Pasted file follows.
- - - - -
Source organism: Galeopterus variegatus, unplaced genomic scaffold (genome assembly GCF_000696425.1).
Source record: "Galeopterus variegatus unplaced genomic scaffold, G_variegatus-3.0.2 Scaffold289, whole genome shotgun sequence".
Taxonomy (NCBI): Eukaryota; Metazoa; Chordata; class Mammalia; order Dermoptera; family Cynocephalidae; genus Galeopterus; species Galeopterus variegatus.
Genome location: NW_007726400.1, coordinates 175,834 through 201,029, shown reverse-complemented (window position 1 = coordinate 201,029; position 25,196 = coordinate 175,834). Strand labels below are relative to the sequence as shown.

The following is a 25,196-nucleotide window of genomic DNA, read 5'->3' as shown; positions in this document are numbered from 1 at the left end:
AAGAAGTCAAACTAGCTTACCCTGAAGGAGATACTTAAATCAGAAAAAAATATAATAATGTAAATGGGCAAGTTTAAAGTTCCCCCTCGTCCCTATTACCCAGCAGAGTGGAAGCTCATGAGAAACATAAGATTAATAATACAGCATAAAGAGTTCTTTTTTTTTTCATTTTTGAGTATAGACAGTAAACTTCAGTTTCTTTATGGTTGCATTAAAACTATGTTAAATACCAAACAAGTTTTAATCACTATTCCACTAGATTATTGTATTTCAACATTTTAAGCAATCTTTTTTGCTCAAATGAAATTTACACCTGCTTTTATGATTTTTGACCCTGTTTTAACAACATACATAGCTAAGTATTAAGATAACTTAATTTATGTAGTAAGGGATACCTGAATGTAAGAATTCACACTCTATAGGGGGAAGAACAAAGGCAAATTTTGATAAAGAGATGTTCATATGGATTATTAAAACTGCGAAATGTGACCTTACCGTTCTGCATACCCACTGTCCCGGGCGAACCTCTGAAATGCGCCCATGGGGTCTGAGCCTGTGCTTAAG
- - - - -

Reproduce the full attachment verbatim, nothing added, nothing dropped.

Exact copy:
Source organism: Galeopterus variegatus, unplaced genomic scaffold (genome assembly GCF_000696425.1).
Source record: "Galeopterus variegatus unplaced genomic scaffold, G_variegatus-3.0.2 Scaffold289, whole genome shotgun sequence".
Taxonomy (NCBI): Eukaryota; Metazoa; Chordata; class Mammalia; order Dermoptera; family Cynocephalidae; genus Galeopterus; species Galeopterus variegatus.
Genome location: NW_007726400.1, coordinates 175,834 through 201,029, shown reverse-complemented (window position 1 = coordinate 201,029; position 25,196 = coordinate 175,834). Strand labels below are relative to the sequence as shown.

The following is a 25,196-nucleotide window of genomic DNA, read 5'->3' as shown; positions in this document are numbered from 1 at the left end:
AAGAAGTCAAACTAGCTTACCCTGAAGGAGATACTTAAATCAGAAAAAAATATAATAATGTAAATGGGCAAGTTTAAAGTTCCCCCTCGTCCCTATTACCCAGCAGAGTGGAAGCTCATGAGAAACATAAGATTAATAATACAGCATAAAGAGTTCTTTTTTTTTTCATTTTTGAGTATAGACAGTAAACTTCAGTTTCTTTATGGTTGCATTAAAACTATGTTAAATACCAAACAAGTTTTAATCACTATTCCACTAGATTATTGTATTTCAACATTTTAAGCAATCTTTTTTGCTCAAATGAAATTTACACCTGCTTTTATGATTTTTGACCCTGTTTTAACAACATACATAGCTAAGTATTAAGATAACTTAATTTATGTAGTAAGGGATACCTGAATGTAAGAATTCACACTCTATAGGGGGAAGAACAAAGGCAAATTTTGATAAAGAGATGTTCATATGGATTATTAAAACTGCGAAATGTGACCTTACCGTTCTGCATACCCACTGTCCCGGGCGAACCTCTGAAATGCGCCCATGGGGTCTGAGCCTGTGCTTAAG